Pre-Cambrian acanthomorph (spiney bodied) acritarch from Wang'an Doushantuo

The pre-Congress excursions included Doushantuo phosphatized animal embryos and algae at Weng’an, Doushantuo acritarchs and macroalgae in the Yangtze Gorges area, and Dengying Ediacara fossils in the Yangtze Gorges area. As the program states:
The Ediacaran Doushantuo Formation represents ~80 million years of geologic history immediately following the Marinoan glaciation. The Doushantuo Formation at Weng’an begins with a ~8-m-thick cap dolostone, followed by two phosphorite intervals that are separated by what appears to be an exposure surface. The upper phosphorite interval contains cellularly preserved multicellular algae, many of which can be interpreted as florideophyte red algae, perhaps related to coralline reds. Additionally, the upper phosphorite also yields several forms of acanthomorphic (spiney bodied, ed.) acritarchs, some of which also occur in the Doushantuo Formation in the Yangtze Gorges area. But what makes the Doushantuo Formation an internationally known stratigraphic unit are the exquisitely preserved animal embryos and other possible micrometazoans.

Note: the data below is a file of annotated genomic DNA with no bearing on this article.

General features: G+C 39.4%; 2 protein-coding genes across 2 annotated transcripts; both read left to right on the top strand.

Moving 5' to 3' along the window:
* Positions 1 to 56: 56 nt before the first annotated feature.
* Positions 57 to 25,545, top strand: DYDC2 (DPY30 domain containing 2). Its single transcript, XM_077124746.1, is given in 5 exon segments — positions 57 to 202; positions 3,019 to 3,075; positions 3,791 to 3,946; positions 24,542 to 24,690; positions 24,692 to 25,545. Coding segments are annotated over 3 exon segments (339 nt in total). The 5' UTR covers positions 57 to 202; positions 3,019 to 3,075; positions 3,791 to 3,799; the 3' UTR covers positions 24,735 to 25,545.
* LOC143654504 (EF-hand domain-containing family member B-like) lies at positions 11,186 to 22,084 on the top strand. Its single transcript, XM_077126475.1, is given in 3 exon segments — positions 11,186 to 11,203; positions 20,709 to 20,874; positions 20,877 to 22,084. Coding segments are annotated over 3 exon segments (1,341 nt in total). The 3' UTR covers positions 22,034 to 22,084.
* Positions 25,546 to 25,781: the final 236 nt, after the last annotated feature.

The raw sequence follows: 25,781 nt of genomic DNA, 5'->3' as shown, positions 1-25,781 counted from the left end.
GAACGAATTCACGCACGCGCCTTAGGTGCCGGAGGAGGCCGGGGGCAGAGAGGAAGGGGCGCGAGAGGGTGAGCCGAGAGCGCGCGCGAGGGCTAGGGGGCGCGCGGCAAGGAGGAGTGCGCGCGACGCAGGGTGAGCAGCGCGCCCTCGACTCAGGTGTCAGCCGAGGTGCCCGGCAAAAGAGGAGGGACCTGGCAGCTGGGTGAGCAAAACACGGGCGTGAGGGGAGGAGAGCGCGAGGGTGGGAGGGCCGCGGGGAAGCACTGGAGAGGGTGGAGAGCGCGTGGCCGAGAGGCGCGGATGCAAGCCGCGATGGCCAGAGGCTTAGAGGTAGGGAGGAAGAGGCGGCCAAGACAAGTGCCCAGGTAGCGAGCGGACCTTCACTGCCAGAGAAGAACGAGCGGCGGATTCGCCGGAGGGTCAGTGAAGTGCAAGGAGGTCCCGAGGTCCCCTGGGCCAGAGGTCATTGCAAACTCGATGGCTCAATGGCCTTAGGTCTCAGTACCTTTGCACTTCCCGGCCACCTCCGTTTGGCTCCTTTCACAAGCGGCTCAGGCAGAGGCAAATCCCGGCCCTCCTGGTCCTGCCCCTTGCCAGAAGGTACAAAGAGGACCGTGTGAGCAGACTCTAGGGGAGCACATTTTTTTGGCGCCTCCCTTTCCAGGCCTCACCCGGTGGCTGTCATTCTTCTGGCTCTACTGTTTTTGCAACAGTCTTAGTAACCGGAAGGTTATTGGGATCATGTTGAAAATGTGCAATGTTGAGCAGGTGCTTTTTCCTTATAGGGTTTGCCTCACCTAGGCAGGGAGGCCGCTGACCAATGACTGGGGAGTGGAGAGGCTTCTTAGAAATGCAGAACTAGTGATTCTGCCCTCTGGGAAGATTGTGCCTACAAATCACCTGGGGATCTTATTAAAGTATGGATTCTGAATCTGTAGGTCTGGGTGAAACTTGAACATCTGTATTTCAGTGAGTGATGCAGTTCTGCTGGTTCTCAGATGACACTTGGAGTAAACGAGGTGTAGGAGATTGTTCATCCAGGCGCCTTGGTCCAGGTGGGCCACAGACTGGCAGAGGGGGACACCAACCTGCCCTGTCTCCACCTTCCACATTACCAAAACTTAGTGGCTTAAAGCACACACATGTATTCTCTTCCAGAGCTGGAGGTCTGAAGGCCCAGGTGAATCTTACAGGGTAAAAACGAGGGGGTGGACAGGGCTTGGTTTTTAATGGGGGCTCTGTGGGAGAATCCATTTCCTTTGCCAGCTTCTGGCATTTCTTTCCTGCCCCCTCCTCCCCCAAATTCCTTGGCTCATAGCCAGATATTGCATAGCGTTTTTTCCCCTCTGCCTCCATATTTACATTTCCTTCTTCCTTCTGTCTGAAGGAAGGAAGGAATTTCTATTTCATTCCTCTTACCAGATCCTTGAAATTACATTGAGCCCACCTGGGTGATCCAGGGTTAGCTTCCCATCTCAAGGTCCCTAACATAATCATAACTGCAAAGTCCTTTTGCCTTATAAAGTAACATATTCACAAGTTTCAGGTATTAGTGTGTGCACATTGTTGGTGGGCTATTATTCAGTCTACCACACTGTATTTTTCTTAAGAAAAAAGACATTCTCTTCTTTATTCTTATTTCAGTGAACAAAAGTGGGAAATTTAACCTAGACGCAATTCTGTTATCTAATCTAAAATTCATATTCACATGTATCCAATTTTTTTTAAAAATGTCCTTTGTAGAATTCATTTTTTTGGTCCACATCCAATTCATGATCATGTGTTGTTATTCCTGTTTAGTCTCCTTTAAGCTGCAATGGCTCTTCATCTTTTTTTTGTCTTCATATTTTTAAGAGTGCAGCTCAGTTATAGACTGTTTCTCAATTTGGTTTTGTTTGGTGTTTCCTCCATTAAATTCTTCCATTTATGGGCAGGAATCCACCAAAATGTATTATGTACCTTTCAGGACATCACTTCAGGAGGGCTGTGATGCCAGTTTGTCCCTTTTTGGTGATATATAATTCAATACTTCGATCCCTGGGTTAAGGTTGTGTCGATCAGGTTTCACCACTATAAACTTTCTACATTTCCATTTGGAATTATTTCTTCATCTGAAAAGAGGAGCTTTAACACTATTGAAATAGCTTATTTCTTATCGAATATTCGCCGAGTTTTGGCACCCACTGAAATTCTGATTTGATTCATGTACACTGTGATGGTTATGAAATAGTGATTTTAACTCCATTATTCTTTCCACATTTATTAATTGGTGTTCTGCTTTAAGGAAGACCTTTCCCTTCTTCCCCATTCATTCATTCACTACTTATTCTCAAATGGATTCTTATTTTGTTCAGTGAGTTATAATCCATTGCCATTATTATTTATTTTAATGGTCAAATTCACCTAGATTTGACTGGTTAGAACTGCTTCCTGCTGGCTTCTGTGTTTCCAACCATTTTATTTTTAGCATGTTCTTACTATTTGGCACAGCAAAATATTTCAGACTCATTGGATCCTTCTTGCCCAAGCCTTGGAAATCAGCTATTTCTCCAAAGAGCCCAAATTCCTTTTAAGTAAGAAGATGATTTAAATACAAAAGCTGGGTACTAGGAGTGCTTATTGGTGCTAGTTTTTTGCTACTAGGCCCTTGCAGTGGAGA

Branched tubular fossils preserved in Doushantuo phosphorites.
Image credit: Virginia Tech